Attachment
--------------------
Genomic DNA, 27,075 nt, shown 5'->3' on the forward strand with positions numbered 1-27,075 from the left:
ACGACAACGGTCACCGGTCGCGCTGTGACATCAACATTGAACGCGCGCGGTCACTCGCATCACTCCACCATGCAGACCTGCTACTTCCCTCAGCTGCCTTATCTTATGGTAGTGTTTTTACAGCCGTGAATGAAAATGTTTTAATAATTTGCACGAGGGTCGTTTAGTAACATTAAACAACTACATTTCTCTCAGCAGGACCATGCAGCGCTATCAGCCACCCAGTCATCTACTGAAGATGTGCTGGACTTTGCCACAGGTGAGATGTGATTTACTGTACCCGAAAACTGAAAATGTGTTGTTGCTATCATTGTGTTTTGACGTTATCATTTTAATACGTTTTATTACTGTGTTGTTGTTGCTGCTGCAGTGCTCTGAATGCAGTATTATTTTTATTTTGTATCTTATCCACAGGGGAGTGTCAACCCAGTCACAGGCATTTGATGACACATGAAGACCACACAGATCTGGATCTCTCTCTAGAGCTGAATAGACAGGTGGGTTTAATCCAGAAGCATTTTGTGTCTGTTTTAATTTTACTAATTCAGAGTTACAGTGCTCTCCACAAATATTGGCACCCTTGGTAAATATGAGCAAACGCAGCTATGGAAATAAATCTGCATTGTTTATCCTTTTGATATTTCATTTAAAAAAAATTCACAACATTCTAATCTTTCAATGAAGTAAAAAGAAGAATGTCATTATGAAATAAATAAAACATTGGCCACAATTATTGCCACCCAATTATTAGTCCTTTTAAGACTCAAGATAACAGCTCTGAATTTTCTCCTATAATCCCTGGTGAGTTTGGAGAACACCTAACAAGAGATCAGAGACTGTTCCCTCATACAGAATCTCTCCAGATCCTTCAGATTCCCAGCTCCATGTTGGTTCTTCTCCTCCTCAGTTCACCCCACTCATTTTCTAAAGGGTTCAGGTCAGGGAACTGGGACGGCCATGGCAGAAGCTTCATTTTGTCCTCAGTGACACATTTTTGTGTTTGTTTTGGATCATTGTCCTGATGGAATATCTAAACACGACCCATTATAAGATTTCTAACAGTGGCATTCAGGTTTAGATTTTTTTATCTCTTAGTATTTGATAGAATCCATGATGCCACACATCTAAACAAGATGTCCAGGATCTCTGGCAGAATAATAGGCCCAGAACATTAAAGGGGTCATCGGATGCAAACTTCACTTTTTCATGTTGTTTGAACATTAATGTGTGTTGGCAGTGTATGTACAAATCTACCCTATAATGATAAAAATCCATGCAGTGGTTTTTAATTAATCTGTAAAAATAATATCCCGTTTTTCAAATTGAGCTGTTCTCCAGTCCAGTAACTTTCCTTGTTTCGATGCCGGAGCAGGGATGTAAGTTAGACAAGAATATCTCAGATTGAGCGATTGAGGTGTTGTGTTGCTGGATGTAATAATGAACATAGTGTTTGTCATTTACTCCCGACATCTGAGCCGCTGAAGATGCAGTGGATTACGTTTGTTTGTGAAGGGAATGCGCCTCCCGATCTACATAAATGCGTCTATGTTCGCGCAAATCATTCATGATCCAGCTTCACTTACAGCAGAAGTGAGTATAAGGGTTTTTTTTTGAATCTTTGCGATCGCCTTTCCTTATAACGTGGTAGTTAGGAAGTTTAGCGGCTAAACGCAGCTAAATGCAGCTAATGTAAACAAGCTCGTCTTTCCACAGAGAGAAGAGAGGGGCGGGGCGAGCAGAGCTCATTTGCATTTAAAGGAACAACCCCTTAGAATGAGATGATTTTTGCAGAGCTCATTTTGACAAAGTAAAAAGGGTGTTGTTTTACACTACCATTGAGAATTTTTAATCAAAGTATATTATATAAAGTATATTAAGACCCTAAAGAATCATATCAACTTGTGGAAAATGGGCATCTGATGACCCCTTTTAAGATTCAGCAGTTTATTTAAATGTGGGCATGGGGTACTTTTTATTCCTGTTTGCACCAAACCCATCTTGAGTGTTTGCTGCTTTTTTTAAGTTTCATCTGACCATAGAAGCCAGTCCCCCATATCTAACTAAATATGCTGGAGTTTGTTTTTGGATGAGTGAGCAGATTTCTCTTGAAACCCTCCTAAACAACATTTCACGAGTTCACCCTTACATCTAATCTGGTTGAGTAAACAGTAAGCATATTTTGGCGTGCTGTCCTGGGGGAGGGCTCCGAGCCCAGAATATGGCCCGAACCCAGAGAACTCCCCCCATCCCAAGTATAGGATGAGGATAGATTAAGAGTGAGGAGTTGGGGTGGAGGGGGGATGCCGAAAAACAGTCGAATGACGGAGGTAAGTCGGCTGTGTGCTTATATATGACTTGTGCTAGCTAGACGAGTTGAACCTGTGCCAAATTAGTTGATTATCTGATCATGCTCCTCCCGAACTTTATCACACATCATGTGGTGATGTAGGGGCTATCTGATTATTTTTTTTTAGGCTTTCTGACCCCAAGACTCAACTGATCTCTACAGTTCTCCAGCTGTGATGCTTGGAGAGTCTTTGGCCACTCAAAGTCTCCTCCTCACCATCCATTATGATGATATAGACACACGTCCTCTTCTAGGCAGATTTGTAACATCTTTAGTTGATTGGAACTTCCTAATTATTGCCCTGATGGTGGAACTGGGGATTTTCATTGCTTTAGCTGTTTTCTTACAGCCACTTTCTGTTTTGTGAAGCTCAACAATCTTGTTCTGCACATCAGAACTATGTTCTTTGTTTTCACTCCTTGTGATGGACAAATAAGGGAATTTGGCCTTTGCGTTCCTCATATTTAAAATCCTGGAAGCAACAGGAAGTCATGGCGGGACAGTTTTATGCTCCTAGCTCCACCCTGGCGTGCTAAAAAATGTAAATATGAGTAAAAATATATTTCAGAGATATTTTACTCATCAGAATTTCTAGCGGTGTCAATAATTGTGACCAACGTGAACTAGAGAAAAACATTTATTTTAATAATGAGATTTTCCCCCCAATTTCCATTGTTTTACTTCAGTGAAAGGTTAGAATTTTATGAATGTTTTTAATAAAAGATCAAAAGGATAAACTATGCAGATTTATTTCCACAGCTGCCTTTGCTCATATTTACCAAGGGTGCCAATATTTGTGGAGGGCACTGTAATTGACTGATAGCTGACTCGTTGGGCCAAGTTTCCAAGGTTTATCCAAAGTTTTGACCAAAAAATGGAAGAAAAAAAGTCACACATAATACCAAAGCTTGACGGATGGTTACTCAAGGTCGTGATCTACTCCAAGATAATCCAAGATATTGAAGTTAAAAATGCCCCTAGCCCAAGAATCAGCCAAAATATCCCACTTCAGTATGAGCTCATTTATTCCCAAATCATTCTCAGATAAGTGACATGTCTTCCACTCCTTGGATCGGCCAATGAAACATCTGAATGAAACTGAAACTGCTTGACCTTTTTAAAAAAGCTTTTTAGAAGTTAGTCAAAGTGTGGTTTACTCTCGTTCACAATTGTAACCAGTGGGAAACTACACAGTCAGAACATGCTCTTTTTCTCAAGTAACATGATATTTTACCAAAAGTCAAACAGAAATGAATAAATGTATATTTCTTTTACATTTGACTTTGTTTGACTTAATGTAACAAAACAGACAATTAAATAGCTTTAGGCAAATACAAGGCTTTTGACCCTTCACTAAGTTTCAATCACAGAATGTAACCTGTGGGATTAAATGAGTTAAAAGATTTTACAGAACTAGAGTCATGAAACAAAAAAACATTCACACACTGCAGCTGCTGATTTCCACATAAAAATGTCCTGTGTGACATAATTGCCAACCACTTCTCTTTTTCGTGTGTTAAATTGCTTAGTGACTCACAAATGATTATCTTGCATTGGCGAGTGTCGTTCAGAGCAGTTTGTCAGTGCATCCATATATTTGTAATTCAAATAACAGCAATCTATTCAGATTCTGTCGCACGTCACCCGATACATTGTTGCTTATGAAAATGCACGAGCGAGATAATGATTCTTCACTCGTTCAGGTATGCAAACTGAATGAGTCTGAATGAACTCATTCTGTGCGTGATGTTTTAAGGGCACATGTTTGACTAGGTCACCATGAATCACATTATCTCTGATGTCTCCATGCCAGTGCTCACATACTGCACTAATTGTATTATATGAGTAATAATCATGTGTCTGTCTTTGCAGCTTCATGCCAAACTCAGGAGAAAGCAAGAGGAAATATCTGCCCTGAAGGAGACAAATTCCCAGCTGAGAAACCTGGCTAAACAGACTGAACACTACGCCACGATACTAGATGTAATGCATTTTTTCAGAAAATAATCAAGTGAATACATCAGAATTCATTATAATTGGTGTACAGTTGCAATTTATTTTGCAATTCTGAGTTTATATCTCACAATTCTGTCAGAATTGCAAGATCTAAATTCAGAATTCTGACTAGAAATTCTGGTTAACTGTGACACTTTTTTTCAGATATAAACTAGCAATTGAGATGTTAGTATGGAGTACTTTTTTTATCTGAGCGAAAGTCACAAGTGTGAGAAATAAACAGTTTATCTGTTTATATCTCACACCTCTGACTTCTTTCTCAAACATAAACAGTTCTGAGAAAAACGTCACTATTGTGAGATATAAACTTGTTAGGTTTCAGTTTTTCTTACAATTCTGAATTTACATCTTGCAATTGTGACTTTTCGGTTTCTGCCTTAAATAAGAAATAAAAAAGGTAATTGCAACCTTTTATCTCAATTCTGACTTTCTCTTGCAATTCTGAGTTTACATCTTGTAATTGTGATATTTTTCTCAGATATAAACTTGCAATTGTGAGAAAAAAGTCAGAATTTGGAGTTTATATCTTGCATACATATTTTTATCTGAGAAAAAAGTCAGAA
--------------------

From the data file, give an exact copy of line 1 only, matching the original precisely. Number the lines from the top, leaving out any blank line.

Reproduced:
Genomic DNA, 27,075 nt, shown 5'->3' on the forward strand with positions numbered 1-27,075 from the left: